The Denver public school district received some welcome news about its complicated pension debt arrangement, which became 11th-hour campaign fodder last month in Sen. Michael Bennet’s successful bid to keep the seat he was appointed to.
The Denver Post‘s Jeremy Meyer reports that the nation’s two top credit-rating agencies gave a favorable nod to the complex deal, saying it is stable.
The district’s finances ended up as part of the former superintendent Bennet’s campaign after The New York Times ran a front-page story on the financial transaction, which created derivative-backed certificates with a promise of lower rates for debt repayment and the potential to earn hundreds of millions more for the district.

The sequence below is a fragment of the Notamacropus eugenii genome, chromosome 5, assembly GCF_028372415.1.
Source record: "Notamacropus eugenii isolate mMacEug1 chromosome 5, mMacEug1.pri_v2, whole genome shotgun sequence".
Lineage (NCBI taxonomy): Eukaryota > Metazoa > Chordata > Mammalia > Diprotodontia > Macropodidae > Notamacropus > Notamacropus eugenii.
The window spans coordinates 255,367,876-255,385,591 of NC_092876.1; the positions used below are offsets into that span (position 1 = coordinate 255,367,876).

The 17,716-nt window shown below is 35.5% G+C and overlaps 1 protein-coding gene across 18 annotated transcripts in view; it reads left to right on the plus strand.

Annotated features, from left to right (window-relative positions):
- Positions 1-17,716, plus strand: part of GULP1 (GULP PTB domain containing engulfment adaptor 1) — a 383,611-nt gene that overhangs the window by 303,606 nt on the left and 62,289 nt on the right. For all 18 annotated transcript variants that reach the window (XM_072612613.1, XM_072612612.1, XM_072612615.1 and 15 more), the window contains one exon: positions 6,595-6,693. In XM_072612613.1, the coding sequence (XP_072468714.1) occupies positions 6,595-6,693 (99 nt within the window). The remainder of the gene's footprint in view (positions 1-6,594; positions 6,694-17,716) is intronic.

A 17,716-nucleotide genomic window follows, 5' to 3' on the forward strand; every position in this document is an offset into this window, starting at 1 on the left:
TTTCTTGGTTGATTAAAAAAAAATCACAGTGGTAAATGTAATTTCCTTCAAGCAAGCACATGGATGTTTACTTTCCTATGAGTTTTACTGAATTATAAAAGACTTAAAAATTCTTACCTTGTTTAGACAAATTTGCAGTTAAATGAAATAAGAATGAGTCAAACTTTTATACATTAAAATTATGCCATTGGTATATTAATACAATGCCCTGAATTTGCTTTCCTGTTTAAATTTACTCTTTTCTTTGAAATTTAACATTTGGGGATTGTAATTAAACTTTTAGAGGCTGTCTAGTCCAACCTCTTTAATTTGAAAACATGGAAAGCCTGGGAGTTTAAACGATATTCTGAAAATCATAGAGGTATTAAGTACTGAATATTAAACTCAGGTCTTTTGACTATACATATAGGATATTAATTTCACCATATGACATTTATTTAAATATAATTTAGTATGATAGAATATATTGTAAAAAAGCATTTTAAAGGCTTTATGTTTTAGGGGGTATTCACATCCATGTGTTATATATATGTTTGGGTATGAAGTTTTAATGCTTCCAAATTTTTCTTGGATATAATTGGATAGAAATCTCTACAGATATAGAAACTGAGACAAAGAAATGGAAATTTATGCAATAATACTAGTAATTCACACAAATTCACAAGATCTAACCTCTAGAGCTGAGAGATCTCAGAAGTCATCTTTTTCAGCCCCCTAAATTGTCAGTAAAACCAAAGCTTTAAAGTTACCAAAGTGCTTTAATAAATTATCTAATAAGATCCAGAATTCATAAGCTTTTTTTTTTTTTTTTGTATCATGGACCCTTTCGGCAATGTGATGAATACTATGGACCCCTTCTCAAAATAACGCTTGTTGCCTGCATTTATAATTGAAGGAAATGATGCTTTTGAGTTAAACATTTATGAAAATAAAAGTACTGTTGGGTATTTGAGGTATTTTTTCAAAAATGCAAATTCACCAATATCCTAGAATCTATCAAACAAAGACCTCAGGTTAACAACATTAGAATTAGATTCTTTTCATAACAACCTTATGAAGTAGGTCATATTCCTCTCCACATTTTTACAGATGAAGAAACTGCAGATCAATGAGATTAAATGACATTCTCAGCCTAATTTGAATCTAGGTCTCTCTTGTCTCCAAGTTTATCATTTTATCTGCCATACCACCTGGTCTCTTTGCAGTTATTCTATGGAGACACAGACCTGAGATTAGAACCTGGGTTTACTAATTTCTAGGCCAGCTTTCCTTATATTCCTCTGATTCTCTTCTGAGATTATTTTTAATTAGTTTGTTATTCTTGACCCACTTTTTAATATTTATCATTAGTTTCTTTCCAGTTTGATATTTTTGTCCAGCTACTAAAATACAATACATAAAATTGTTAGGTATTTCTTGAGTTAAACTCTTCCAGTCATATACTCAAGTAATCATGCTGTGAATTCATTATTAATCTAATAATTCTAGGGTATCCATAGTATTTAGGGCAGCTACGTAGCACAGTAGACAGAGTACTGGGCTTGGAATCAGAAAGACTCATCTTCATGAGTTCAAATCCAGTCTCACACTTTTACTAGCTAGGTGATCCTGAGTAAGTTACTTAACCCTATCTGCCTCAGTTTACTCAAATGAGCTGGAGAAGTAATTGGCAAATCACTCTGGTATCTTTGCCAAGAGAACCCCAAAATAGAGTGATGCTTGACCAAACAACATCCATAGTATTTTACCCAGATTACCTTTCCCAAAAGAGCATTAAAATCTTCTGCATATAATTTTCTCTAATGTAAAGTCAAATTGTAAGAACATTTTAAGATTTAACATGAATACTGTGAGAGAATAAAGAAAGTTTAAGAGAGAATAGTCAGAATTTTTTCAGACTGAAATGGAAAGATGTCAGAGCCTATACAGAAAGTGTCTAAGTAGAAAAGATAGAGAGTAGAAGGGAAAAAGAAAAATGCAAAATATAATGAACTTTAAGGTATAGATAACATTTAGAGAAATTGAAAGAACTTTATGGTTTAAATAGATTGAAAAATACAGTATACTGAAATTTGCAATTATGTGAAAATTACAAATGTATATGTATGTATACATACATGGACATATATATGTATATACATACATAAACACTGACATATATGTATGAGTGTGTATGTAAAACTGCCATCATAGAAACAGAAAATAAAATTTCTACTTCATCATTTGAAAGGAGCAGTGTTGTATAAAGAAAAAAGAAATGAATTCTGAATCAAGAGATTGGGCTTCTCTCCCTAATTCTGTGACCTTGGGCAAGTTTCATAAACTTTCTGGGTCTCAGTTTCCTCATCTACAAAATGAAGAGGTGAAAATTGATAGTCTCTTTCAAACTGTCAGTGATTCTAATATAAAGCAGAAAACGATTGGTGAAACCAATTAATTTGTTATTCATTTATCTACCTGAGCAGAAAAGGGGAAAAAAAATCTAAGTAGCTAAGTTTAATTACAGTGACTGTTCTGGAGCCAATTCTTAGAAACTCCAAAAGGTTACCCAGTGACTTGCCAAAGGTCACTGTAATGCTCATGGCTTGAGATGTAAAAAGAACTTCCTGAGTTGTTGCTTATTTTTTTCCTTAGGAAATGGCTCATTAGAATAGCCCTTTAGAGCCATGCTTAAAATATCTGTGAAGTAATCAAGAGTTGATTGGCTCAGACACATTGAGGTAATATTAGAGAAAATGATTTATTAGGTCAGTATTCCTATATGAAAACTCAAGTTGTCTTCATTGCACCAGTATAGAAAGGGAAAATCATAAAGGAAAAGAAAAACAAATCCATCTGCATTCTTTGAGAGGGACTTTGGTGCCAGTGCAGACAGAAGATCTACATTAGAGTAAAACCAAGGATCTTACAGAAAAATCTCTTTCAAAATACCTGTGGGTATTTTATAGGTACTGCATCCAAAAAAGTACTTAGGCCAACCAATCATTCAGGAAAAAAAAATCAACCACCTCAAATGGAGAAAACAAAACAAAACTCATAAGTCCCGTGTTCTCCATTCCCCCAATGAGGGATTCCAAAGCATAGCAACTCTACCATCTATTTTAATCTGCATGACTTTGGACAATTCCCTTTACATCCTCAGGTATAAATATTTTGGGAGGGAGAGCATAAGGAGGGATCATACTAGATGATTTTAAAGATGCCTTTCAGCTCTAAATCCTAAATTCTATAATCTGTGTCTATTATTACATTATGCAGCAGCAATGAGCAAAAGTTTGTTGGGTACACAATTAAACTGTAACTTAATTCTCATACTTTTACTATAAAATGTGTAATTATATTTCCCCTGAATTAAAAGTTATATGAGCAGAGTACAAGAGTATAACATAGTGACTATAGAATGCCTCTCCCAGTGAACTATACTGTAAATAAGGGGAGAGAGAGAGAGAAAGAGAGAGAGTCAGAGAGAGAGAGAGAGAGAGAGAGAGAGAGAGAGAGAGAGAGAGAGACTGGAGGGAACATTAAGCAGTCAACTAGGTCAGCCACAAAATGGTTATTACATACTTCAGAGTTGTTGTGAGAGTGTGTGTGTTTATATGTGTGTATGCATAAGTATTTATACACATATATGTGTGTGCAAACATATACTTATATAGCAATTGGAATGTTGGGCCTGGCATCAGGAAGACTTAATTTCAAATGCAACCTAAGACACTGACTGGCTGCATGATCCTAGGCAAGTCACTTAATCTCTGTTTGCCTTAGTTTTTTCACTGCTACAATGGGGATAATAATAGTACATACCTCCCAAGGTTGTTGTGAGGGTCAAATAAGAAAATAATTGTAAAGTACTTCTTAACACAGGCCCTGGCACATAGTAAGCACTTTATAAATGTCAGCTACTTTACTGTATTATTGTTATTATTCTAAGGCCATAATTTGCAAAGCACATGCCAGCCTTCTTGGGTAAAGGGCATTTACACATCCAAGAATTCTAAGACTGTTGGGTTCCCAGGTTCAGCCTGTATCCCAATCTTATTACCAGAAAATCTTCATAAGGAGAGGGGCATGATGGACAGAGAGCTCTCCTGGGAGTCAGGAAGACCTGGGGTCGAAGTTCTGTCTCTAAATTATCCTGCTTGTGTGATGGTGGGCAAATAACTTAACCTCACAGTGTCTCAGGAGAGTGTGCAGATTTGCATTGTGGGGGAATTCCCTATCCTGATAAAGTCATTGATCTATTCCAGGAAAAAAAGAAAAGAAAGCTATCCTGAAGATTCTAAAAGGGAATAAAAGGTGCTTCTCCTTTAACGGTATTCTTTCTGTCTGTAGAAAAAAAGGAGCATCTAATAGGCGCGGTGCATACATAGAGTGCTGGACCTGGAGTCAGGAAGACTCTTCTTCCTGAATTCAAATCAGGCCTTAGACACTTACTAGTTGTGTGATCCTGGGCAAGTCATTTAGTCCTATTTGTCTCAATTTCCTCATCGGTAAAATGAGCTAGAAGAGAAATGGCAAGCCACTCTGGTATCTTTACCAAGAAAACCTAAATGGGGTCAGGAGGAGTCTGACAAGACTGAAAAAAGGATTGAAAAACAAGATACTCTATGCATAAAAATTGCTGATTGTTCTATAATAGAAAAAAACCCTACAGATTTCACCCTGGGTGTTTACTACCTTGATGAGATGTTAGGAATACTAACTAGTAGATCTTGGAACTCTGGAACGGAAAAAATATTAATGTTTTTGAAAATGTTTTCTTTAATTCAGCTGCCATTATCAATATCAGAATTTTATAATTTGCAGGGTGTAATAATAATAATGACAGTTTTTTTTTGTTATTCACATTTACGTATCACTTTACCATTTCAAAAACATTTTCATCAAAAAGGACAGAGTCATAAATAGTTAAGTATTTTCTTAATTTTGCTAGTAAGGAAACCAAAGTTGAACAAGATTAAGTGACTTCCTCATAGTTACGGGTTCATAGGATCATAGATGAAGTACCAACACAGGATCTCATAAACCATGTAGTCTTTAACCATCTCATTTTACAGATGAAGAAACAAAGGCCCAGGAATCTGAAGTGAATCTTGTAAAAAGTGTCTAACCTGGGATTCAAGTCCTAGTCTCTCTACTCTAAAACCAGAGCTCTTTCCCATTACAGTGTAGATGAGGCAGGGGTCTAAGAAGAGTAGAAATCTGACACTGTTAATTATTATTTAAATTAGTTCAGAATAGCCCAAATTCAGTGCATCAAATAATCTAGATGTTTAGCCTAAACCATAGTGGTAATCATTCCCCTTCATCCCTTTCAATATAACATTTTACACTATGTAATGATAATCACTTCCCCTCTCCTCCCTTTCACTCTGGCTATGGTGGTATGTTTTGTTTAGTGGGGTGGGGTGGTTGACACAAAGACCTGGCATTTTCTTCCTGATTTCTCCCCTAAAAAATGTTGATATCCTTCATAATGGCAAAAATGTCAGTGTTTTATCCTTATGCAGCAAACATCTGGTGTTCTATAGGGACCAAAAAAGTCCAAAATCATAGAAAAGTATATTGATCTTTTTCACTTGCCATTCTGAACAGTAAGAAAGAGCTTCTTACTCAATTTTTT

The viability of that deal came into doubt after the stock market crashed, but Tom Boasberg, the district’s superintendent, has said the deal should ultimately save the district money going forward.
“It’s a very strong statement from both rating agencies that demonstrates the financial strength and stability of the district and should put to rest the political mudslinging we have been seeing in the Senate campaign and the erroneous information contained in last month’s New York Times article,” Boasberg told Meyer.
A version of this news article first appeared in the District Dossier blog.